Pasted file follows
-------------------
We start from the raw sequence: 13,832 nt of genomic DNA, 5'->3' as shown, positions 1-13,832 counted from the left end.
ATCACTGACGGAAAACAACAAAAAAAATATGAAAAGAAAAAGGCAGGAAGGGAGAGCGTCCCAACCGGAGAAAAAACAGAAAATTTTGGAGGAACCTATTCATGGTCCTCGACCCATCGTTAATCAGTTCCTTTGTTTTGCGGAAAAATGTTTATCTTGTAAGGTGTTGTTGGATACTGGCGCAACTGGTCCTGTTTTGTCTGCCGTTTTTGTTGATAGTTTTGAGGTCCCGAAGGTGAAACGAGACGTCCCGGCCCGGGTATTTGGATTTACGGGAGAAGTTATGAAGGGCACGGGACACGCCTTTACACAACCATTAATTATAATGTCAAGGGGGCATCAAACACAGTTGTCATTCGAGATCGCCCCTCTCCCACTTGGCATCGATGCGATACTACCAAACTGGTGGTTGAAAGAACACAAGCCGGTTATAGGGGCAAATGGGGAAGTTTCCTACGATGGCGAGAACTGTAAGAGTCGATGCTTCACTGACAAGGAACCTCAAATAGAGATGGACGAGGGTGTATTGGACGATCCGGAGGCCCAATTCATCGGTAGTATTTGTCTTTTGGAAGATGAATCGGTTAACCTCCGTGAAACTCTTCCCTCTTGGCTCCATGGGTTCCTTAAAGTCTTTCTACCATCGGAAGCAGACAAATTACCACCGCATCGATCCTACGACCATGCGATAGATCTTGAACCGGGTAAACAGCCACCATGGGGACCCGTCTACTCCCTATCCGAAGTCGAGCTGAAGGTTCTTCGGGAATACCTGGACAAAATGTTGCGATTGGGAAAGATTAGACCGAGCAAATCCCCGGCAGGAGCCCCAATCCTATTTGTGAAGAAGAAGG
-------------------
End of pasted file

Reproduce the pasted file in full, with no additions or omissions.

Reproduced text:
We start from the raw sequence: 13,832 nt of genomic DNA, 5'->3' as shown, positions 1-13,832 counted from the left end.
ATCACTGACGGAAAACAACAAAAAAAATATGAAAAGAAAAAGGCAGGAAGGGAGAGCGTCCCAACCGGAGAAAAAACAGAAAATTTTGGAGGAACCTATTCATGGTCCTCGACCCATCGTTAATCAGTTCCTTTGTTTTGCGGAAAAATGTTTATCTTGTAAGGTGTTGTTGGATACTGGCGCAACTGGTCCTGTTTTGTCTGCCGTTTTTGTTGATAGTTTTGAGGTCCCGAAGGTGAAACGAGACGTCCCGGCCCGGGTATTTGGATTTACGGGAGAAGTTATGAAGGGCACGGGACACGCCTTTACACAACCATTAATTATAATGTCAAGGGGGCATCAAACACAGTTGTCATTCGAGATCGCCCCTCTCCCACTTGGCATCGATGCGATACTACCAAACTGGTGGTTGAAAGAACACAAGCCGGTTATAGGGGCAAATGGGGAAGTTTCCTACGATGGCGAGAACTGTAAGAGTCGATGCTTCACTGACAAGGAACCTCAAATAGAGATGGACGAGGGTGTATTGGACGATCCGGAGGCCCAATTCATCGGTAGTATTTGTCTTTTGGAAGATGAATCGGTTAACCTCCGTGAAACTCTTCCCTCTTGGCTCCATGGGTTCCTTAAAGTCTTTCTACCATCGGAAGCAGACAAATTACCACCGCATCGATCCTACGACCATGCGATAGATCTTGAACCGGGTAAACAGCCACCATGGGGACCCGTCTACTCCCTATCCGAAGTCGAGCTGAAGGTTCTTCGGGAATACCTGGACAAAATGTTGCGATTGGGAAAGATTAGACCGAGCAAATCCCCGGCAGGAGCCCCAATCCTATTTGTGAAGAAGAAGG